The pre-IN-QoL (n=236 patients/n=184 items; see figure 2) mean items’ fit residual showed a decent model fit (mean −0.287, SD 1.169) and persons’ fit residual (mean −0.284, SD 1.180). However, the mean person location was 2.061 (SD 1.218), deviating substantially from the model’s aimed mean value around 0. The item–trait interaction (an indication of the consistency of the item difficulties across the scale) showed a χ2 probability of <0.05, indicating misfit to the Rasch model and potentially measuring non-unidimensional traits.

    A total of 24 items with misfit statistics were stepwise omitted (n=160 items remaining). Also, n=74 items’ residual correlations showing local dependency were stepwise removed (n=86 items remaining). An example of a residual correlation is shown in figure 2. Next, potential bias by group factors (age categories, gender and diagnosis type) was analysed, revealing four items with bias (two having uniform differential item function (U-DIF) and one showing non-uniform DIF (NU-DIF) on age-categories, and one item having NU-DIF on diagnosis. An example can also be found in online supplementary figure S1.

    Finally, person fit and item fit were analysed, resulting in the omission of one item (extreme value, ceiling effect) and one person (extreme value>2.5 fit residual). The final questionnaire IN-QoL consisted of 81 items in 235 subjects.

    A binominal paired t-test showed a proportion of 0.17 of the paired t-test performed falling outside the ±1.96 range with a 95% CI of 0.138–0.194 (indicating multidimensionality).

    Additionally, exploratory factor analysis (EFA) was undertaken. With a sample of more than 200 patients (as seen in this study), a scree plot provides a fairly reliable criterion for factor selection.25 This EFA showed two underlying factors, in which the loading was deemed significant if it exceeded 0.3.25 These factors were named ‘mental’ and ‘functional’. Items not loading significantly were classified on their face and content validity between mental and functional after getting consensus between three experts (TD/CGF/ISJM). Two items that had both domains incorporated within their questions were omitted.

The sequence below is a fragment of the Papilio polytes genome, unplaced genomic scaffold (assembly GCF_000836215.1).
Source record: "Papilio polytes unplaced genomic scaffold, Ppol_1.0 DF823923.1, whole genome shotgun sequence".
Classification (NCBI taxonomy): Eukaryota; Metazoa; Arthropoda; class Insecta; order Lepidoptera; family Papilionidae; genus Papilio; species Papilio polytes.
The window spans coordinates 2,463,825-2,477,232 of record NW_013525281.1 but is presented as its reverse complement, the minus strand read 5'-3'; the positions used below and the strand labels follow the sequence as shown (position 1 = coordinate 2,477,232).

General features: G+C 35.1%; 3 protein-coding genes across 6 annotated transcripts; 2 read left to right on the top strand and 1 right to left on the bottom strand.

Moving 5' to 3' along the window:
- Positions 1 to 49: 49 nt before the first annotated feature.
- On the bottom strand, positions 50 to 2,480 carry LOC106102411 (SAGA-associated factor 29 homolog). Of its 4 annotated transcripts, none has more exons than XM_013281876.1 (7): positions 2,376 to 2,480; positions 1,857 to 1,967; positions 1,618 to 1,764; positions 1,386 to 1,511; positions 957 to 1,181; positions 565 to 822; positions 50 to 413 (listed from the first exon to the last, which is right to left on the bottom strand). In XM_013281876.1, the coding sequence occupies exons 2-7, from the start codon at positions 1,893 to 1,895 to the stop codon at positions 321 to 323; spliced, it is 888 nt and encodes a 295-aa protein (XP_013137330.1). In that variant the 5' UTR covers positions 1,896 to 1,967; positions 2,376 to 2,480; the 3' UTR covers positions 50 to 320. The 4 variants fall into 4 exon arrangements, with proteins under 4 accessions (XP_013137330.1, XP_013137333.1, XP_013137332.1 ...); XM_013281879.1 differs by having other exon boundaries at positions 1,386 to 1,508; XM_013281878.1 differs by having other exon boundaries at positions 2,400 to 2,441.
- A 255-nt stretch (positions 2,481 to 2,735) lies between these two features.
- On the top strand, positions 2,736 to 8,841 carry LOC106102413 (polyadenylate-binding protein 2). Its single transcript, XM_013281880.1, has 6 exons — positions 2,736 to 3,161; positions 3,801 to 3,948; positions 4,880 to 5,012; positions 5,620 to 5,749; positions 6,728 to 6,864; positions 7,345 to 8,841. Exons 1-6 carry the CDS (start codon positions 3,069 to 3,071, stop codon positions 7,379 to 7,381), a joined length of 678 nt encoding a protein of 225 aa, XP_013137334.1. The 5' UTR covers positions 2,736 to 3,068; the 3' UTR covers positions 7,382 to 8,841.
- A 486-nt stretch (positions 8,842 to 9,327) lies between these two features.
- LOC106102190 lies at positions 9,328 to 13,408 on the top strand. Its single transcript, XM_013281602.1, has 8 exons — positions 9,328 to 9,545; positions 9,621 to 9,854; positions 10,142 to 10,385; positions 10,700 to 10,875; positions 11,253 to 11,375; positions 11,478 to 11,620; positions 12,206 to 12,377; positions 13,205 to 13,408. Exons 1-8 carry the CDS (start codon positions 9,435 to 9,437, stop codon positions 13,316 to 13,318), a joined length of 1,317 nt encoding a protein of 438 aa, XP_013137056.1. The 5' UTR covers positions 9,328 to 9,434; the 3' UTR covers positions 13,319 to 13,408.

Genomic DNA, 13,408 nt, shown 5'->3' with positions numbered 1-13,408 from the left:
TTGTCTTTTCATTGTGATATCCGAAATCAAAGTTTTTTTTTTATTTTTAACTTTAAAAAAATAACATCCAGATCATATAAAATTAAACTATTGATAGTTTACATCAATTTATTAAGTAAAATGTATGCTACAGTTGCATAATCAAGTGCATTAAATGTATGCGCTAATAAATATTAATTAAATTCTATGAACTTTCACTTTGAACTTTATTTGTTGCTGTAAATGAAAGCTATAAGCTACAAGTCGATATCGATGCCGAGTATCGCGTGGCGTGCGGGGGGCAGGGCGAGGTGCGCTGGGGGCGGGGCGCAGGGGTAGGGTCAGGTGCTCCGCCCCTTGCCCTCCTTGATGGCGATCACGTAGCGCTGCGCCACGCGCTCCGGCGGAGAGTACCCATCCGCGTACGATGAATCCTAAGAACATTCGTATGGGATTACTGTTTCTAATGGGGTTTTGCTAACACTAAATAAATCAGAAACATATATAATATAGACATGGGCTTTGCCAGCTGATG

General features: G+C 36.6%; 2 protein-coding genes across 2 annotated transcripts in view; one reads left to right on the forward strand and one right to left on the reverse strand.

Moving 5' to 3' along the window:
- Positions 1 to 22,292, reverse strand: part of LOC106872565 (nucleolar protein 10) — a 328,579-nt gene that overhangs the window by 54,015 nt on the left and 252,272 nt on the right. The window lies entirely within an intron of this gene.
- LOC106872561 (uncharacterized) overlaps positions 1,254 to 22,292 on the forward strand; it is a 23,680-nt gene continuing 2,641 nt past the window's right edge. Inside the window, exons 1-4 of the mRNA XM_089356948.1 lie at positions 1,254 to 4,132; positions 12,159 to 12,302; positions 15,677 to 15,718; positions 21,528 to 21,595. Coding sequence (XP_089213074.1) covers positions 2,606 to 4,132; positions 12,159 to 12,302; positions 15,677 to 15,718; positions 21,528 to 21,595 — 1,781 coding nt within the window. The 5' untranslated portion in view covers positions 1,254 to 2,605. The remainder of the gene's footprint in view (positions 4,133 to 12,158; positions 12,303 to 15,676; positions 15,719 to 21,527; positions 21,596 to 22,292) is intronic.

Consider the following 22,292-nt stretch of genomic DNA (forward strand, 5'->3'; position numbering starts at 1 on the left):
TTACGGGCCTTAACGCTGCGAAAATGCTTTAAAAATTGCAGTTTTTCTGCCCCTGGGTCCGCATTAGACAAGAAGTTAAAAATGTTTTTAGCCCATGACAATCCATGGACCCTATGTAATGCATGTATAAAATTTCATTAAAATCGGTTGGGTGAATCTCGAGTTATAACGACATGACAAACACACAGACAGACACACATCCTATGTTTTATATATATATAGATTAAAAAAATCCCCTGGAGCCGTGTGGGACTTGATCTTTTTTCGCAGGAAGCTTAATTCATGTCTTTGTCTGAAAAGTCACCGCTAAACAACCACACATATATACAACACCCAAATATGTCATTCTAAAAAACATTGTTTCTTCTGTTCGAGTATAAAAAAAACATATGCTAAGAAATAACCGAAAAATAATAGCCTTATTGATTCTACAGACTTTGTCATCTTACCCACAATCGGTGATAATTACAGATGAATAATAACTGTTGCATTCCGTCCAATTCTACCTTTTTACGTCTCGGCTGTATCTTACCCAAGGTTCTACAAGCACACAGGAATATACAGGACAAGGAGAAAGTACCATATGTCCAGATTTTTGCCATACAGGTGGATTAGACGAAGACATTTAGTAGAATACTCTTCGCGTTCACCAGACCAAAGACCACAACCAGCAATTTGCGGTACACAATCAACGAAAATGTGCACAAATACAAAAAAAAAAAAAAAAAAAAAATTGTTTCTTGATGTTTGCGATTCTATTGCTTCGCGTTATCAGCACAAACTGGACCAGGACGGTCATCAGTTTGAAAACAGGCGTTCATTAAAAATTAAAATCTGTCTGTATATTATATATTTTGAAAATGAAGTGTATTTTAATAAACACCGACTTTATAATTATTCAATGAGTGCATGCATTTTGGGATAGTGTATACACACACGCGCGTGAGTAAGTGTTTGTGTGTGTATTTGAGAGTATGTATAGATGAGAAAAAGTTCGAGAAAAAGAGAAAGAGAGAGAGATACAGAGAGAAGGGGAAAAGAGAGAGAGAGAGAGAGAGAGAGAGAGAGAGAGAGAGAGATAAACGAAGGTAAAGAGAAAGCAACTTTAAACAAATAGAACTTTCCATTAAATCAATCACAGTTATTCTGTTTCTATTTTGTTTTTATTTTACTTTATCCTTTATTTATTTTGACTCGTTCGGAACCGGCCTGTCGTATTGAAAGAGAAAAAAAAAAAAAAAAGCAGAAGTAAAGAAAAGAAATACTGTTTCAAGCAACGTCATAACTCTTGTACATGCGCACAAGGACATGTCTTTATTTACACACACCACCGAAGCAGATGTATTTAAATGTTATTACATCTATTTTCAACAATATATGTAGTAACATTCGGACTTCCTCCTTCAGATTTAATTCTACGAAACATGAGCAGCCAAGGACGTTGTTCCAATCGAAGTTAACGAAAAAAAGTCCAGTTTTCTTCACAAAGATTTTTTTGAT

This resulted in two subset questionnaires: a mental subset consisting of 59 items and a functional subset consisting of 20 items. These two subsets of items were again subjected to the above-mentioned rigorous Rasch analysis steps, which led to the omission of four items in the ‘mental’ subset and two items in the ‘functional' subset, based on misfitting items and significant residual correlations. Both final two remaining subsets showed a proportion of 0.08 of the paired t-test performed falling outside the ±1.96 range, but with CIs for mental being 0.049–0104 and functional being 0.048–0105, indicating acceptable unidimensionality. The algorithm regarding this procedure is depicted in figure 3.

    Figure 3

    Algorithm for the factor analysis and subsequent steps for the development of the final IN-QoL. IN-QoL, QoL questionnaire in inflammatory neuropathies.

    The final IN-QoL consists of 73 items, with n=55 items as part of the ‘mental’ subset and n=18 items forming the ‘functional’ subset (online supplementary appendix A). For the item–person distribution of the IN-QoL, see online supplementary figure S2.

    Supplementary file 3

    Supplementary file 4

    Validity, reliability and responsiveness

    Both the IN-QoL and the mental subset showed good correlation with EQ-VAS (Spearman’s rho 0.72 and 0.71, respectively, with corresponding p-values<0.0001, figure 4). The functional subset showed a low, but significant correlation with EQ-VAS, having a Spearman’s rho of 0.28 and corresponding p-value<0.0001.

    Figure 4